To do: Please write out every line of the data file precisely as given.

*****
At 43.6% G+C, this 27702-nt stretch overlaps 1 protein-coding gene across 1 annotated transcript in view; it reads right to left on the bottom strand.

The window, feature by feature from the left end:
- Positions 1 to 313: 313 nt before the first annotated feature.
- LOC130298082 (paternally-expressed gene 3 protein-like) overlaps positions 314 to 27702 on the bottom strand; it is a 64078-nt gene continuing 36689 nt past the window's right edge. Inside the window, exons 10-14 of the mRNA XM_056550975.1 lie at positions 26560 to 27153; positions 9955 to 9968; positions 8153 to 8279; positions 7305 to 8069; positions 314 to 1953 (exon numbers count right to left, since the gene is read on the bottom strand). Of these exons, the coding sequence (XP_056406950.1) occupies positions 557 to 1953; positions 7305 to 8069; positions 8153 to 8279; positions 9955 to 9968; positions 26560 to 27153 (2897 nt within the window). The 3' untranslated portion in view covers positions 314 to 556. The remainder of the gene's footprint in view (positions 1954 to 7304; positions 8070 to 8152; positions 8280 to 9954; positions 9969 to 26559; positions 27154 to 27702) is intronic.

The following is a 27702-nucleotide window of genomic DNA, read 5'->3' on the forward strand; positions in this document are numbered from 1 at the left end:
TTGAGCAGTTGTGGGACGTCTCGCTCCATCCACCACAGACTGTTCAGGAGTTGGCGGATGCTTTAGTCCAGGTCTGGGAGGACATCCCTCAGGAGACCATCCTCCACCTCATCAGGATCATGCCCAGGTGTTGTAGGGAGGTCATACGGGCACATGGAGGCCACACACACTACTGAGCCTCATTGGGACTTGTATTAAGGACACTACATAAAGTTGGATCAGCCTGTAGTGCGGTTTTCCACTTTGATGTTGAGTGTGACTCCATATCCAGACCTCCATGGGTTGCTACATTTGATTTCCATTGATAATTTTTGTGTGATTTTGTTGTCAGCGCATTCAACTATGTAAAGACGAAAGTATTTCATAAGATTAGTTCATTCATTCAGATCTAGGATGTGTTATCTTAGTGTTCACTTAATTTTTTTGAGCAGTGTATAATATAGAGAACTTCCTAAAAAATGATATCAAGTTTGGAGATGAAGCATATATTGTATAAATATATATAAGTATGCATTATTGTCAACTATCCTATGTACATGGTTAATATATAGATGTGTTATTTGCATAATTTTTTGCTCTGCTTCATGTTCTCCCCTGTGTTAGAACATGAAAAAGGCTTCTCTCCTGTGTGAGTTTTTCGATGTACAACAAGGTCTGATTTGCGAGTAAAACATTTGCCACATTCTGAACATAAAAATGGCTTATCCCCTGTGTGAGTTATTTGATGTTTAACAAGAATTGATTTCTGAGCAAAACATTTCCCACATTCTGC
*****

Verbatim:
At 43.6% G+C, this 27702-nt stretch overlaps 1 protein-coding gene across 1 annotated transcript in view; it reads right to left on the bottom strand.

The window, feature by feature from the left end:
- Positions 1 to 313: 313 nt before the first annotated feature.
- LOC130298082 (paternally-expressed gene 3 protein-like) overlaps positions 314 to 27702 on the bottom strand; it is a 64078-nt gene continuing 36689 nt past the window's right edge. Inside the window, exons 10-14 of the mRNA XM_056550975.1 lie at positions 26560 to 27153; positions 9955 to 9968; positions 8153 to 8279; positions 7305 to 8069; positions 314 to 1953 (exon numbers count right to left, since the gene is read on the bottom strand). Of these exons, the coding sequence (XP_056406950.1) occupies positions 557 to 1953; positions 7305 to 8069; positions 8153 to 8279; positions 9955 to 9968; positions 26560 to 27153 (2897 nt within the window). The 3' untranslated portion in view covers positions 314 to 556. The remainder of the gene's footprint in view (positions 1954 to 7304; positions 8070 to 8152; positions 8280 to 9954; positions 9969 to 26559; positions 27154 to 27702) is intronic.

The following is a 27702-nucleotide window of genomic DNA, read 5'->3' on the forward strand; positions in this document are numbered from 1 at the left end:
TTGAGCAGTTGTGGGACGTCTCGCTCCATCCACCACAGACTGTTCAGGAGTTGGCGGATGCTTTAGTCCAGGTCTGGGAGGACATCCCTCAGGAGACCATCCTCCACCTCATCAGGATCATGCCCAGGTGTTGTAGGGAGGTCATACGGGCACATGGAGGCCACACACACTACTGAGCCTCATTGGGACTTGTATTAAGGACACTACATAAAGTTGGATCAGCCTGTAGTGCGGTTTTCCACTTTGATGTTGAGTGTGACTCCATATCCAGACCTCCATGGGTTGCTACATTTGATTTCCATTGATAATTTTTGTGTGATTTTGTTGTCAGCGCATTCAACTATGTAAAGACGAAAGTATTTCATAAGATTAGTTCATTCATTCAGATCTAGGATGTGTTATCTTAGTGTTCACTTAATTTTTTTGAGCAGTGTATAATATAGAGAACTTCCTAAAAAATGATATCAAGTTTGGAGATGAAGCATATATTGTATAAATATATATAAGTATGCATTATTGTCAACTATCCTATGTACATGGTTAATATATAGATGTGTTATTTGCATAATTTTTTGCTCTGCTTCATGTTCTCCCCTGTGTTAGAACATGAAAAAGGCTTCTCTCCTGTGTGAGTTTTTCGATGTACAACAAGGTCTGATTTGCGAGTAAAACATTTGCCACATTCTGAACATAAAAATGGCTTATCCCCTGTGTGAGTTATTTGATGTTTAACAAGAATTGATTTCTGAGCAAAACATTTCCCACATTCTGC